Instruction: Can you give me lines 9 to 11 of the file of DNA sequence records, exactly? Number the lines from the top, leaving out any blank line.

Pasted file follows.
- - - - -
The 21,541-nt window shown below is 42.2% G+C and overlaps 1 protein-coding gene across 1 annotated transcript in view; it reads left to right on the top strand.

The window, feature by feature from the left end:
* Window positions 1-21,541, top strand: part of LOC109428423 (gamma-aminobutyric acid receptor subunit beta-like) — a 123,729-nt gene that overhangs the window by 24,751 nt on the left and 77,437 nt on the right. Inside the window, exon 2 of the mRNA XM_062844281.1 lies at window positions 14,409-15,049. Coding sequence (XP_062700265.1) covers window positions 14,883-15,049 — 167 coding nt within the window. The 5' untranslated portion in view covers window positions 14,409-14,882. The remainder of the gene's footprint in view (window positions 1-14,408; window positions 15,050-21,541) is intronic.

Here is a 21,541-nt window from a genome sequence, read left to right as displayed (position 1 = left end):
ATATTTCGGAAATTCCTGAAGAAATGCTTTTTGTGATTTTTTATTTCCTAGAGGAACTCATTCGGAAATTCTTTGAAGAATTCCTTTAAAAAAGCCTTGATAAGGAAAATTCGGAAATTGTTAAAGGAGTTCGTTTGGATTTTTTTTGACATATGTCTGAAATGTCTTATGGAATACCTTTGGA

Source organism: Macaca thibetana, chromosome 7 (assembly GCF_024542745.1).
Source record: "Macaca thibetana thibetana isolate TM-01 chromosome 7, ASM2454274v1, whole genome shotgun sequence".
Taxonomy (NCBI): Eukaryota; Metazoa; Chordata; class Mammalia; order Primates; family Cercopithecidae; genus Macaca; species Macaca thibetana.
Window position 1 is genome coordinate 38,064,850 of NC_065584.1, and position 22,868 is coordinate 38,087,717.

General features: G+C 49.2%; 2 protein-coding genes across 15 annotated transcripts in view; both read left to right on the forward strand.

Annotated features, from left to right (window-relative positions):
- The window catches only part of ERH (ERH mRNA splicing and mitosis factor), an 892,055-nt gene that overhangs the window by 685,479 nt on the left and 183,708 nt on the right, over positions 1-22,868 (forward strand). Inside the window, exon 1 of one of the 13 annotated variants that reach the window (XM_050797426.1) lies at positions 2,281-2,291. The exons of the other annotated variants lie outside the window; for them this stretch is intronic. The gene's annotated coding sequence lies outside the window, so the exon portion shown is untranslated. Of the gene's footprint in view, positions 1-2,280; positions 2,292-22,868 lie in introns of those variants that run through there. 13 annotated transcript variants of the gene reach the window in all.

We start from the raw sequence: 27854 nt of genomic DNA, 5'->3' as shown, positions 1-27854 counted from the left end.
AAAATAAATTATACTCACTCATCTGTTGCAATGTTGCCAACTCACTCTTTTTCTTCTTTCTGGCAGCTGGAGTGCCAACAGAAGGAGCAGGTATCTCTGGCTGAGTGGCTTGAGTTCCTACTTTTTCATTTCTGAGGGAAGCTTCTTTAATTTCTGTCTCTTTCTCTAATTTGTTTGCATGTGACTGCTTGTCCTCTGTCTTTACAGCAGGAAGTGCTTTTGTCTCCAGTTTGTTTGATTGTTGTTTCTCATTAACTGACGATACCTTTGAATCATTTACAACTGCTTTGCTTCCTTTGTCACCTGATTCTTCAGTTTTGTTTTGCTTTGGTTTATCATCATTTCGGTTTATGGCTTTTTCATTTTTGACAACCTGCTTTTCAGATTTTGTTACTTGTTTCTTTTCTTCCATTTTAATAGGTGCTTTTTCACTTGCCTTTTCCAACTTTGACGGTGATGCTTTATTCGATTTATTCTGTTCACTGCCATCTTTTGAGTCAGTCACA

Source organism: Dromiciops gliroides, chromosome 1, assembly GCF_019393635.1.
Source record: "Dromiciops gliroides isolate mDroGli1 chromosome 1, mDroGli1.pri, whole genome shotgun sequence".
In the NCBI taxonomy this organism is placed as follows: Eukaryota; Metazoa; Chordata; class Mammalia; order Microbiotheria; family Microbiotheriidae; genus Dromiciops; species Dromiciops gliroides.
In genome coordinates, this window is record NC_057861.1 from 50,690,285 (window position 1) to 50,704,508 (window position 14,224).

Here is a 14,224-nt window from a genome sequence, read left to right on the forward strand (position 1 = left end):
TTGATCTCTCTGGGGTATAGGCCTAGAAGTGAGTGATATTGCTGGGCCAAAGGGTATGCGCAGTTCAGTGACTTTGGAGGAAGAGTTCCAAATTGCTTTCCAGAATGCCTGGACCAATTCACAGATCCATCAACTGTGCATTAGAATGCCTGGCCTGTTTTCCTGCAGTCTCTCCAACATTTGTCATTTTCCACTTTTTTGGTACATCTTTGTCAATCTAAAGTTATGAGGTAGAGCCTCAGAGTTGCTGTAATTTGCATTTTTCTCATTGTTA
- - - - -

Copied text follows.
Window position 1 is genome coordinate 38,064,850 of NC_065584.1, and position 22,868 is coordinate 38,087,717.

General features: G+C 49.2%; 2 protein-coding genes across 15 annotated transcripts in view; both read left to right on the forward strand.

Annotated features, from left to right (window-relative positions):